Hear me straight: we don’t want anyone addicted to tobacco products. No question it’s an ugly habit and a terribly complex addiction. Expensive, detrimental to health, so very ugly… So I’m all for WA State House Bill 2313 (SB 6157) supporting moving the purchase age of tobacco from 18 to 21. Yes I know you can vote and enlist in the military at 18, but inconvenient or not, teen brains are not fully developed by the time they enter college-age and the effects of nicotine and the trend towards lifelong addiction are seriously grim. Complain all you want that Washington would be a “nanny state” but the facts are clear: if you start smoking at a young age, odds are that you will still be smoking as an adult. We know that more than 80% of all adult smokers begin smoking before the age of 18; and more than 90% do so before leaving their teens. We need to get tobacco out of reach so we can stop addiction before it starts. This isn’t just about public health it’s also about the health care spending of your tax dollars.
My friend and colleague Dr. John Wiesman (WA Secretary of Health), gave a press conference this week on the new bill. Here are a few staggering excerpts from his speech:
Counting cigarettes, smokeless tobacco, and e-cigarettes together, in 2012, 12 out of every 100 10th graders used these products, and by 2014 that number had risen to 20 out of every 100. That’s a frightening 67% jump in just 2 years!
Both cigarettes and e-cigarettes set kids up for a lifetime of addiction and poor health.
The most effective way to stop this trend is to stop our kids from smoking before they start.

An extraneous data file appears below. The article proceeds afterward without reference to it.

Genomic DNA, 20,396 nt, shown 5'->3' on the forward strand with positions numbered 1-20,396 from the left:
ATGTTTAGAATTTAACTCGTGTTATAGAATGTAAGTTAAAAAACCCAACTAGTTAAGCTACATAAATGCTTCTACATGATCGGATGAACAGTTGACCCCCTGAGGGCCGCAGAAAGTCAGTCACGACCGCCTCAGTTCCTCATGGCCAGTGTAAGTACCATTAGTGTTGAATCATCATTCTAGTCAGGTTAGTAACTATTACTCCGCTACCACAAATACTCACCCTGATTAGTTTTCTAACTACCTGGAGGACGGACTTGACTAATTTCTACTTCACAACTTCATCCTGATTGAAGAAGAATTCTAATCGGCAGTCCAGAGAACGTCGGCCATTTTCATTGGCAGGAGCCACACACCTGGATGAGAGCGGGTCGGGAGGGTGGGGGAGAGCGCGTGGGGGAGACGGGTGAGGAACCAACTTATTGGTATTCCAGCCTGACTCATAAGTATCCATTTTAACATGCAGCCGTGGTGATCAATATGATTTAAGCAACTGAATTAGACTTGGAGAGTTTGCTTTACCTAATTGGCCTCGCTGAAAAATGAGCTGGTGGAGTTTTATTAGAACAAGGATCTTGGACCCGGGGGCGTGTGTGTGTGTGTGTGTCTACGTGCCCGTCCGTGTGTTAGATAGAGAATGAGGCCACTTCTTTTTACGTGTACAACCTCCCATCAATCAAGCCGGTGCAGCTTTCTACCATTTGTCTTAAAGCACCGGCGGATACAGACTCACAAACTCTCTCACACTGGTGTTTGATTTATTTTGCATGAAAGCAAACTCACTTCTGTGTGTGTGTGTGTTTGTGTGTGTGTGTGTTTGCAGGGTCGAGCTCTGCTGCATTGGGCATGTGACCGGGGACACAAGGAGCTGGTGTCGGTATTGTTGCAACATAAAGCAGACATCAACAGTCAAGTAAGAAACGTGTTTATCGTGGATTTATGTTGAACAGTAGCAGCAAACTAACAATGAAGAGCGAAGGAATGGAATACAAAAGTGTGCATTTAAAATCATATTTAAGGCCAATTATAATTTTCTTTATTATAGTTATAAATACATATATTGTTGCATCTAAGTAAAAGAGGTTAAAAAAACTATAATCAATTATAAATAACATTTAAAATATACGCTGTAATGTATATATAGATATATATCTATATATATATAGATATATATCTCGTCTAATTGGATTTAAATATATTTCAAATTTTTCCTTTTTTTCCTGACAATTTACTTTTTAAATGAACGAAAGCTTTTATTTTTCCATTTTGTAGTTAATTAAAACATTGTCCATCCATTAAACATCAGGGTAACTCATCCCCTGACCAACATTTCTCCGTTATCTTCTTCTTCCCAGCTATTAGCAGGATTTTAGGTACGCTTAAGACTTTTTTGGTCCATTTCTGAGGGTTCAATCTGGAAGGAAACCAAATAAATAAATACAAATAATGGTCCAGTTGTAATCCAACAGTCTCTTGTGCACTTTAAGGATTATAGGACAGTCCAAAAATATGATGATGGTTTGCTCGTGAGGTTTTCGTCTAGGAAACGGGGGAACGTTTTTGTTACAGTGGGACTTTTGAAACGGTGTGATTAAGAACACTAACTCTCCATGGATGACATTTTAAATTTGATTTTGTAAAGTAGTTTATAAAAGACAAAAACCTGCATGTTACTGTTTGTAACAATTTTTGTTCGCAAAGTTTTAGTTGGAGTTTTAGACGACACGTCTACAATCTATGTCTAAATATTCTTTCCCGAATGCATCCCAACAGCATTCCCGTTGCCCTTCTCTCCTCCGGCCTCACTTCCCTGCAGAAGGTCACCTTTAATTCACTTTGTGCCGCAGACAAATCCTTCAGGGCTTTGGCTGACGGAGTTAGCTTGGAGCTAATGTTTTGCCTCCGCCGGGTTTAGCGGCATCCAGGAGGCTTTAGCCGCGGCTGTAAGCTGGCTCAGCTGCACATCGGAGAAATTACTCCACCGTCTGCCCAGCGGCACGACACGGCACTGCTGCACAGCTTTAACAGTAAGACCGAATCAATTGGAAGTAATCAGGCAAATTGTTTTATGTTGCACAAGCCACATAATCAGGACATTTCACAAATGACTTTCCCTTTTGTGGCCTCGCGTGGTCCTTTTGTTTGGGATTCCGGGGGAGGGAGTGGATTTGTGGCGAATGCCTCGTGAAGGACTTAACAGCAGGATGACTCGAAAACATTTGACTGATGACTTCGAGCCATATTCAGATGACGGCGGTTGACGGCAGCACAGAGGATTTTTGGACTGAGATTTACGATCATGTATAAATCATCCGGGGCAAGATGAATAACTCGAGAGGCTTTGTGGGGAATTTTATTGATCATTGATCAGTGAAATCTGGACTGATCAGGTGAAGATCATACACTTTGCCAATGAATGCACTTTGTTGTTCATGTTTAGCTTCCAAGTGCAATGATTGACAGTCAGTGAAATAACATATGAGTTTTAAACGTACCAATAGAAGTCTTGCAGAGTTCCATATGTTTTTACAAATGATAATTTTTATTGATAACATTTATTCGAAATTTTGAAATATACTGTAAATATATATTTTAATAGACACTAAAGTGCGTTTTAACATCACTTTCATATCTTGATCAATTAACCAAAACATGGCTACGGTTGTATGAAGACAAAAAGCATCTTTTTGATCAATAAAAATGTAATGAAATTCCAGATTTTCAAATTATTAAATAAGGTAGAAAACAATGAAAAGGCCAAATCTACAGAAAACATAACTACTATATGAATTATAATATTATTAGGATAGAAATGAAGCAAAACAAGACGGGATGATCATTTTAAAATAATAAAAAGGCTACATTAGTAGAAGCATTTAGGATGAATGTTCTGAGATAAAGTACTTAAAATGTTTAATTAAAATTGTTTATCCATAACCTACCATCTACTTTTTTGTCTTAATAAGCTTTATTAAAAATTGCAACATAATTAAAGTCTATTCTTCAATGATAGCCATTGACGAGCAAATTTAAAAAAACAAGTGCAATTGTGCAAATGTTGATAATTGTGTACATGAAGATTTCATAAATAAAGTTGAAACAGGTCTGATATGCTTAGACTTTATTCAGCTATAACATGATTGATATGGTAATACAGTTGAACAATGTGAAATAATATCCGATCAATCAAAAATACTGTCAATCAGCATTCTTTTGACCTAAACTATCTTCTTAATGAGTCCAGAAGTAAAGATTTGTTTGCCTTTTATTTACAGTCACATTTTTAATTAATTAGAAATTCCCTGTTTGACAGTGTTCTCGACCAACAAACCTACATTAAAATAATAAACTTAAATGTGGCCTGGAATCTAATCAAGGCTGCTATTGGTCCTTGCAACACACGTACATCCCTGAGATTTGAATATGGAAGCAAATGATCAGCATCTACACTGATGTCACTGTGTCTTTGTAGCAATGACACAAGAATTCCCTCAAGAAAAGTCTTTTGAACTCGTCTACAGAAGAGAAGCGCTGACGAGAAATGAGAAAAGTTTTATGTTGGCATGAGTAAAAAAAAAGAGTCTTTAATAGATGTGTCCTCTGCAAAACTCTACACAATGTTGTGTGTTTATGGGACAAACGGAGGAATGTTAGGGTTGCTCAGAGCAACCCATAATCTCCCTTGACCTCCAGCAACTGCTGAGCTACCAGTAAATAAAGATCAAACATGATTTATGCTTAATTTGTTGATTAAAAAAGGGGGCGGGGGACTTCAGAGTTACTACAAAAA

Middle school, high school and college students are still undergoing significant brain development.
Nicotine exposure during this critical time appears to affect the structure and function of the brain and may lead to lasting cognitive and behavioral impairments.
If that’s not enough reasons to support this work, I don’t know what is. But, here’s one last piece of data that will hit you square in the wallet (ouch). Each year in Washington alone, we spend: Read full post »
Prevention is genius medicine. By making smarter choices, detecting risk early, not only do we improve our quality of life, but we can prolong people’s lives. Pediatrics is the perfect place to master this. Because of the incredible opportunity we have to prevent injury and illness during a person’s childhood, the American Academy of Pediatrics (AAP) updates and refreshes their schedule of recommended screenings and guidelines for wellness visits every year. It’s put into a huge “periodicity table,” basically a chart that reminds us all what to do when. This year some of the recommendations are making headlines. I’ll explain reminders about what you should expect from wellness visits, include all the new updates, and explain a bit more about a couple of the new recommendations (HIV screening for all teens 16-18) in these 10 tips:
Vision: annual, regular vision screening is important. Pediatricians evaluate vision from day one but your child should stand in the hall and screen vision formally at age 4 years (at 3 is great if they can follow directions!) and yearly until age 6, and then every two years. At age 18, the vision screen will only be given to those at risk or who flag concerns.
Oral Health: an oral exam from physician or dentist is a must at the time of baby’s first tooth eruption. This year, the AAP also endorses that pediatricians provide annual fluoride varnish to children between 6 months – 5 years to reduce cavities.
Drugs & Alcohol: CRAFFT (Car, Relax, Forget, Friends, Trouble) tool will be used to screen adolescents for drug & alcohol use. This screening tool is used to help teens share ways they use alcohol or drugs and identify any risks. Writing it down can help teens share information that may be hard to talk about and the recommendation to formalize this and build this into our electronic health records so it is captured each and every time is smart.
Depression: all children ages 11-21 will be screened for depression. Screening can be done through a combination of filling out survey questions and also questions we ask teens and their families directly. Suicide is a leading cause of death among adolescents — picking up depression or sadness, intervening with counseling, social support, and sometimes medication is essential for supporting teens without proper treatment or support.